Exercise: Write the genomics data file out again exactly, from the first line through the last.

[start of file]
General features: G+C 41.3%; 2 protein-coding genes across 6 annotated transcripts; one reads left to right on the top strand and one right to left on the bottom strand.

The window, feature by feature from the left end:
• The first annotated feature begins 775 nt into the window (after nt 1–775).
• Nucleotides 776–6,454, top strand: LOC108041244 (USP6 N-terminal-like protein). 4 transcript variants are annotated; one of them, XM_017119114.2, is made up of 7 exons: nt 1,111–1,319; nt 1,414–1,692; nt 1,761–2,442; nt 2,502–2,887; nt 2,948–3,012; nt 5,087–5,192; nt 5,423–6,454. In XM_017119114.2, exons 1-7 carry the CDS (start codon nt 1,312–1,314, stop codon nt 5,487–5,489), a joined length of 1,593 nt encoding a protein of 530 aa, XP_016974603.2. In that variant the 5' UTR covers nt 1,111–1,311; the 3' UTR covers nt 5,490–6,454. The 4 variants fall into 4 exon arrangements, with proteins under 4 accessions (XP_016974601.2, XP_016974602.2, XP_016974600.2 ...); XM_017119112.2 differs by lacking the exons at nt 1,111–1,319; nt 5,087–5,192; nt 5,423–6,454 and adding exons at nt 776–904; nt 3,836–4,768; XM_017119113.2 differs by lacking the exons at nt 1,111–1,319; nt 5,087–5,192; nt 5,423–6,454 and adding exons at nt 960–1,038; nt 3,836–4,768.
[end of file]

General features: G+C 41.3%; 2 protein-coding genes across 6 annotated transcripts; one reads left to right on the top strand and one right to left on the bottom strand.

The window, feature by feature from the left end:
• The first annotated feature begins 775 nt into the window (after nt 1–775).
• Nucleotides 776–6,454, top strand: LOC108041244 (USP6 N-terminal-like protein). 4 transcript variants are annotated; one of them, XM_017119114.2, is made up of 7 exons: nt 1,111–1,319; nt 1,414–1,692; nt 1,761–2,442; nt 2,502–2,887; nt 2,948–3,012; nt 5,087–5,192; nt 5,423–6,454. In XM_017119114.2, exons 1-7 carry the CDS (start codon nt 1,312–1,314, stop codon nt 5,487–5,489), a joined length of 1,593 nt encoding a protein of 530 aa, XP_016974603.2. In that variant the 5' UTR covers nt 1,111–1,311; the 3' UTR covers nt 5,490–6,454. The 4 variants fall into 4 exon arrangements, with proteins under 4 accessions (XP_016974601.2, XP_016974602.2, XP_016974600.2 ...); XM_017119112.2 differs by lacking the exons at nt 1,111–1,319; nt 5,087–5,192; nt 5,423–6,454 and adding exons at nt 776–904; nt 3,836–4,768; XM_017119113.2 differs by lacking the exons at nt 1,111–1,319; nt 5,087–5,192; nt 5,423–6,454 and adding exons at nt 960–1,038; nt 3,836–4,768.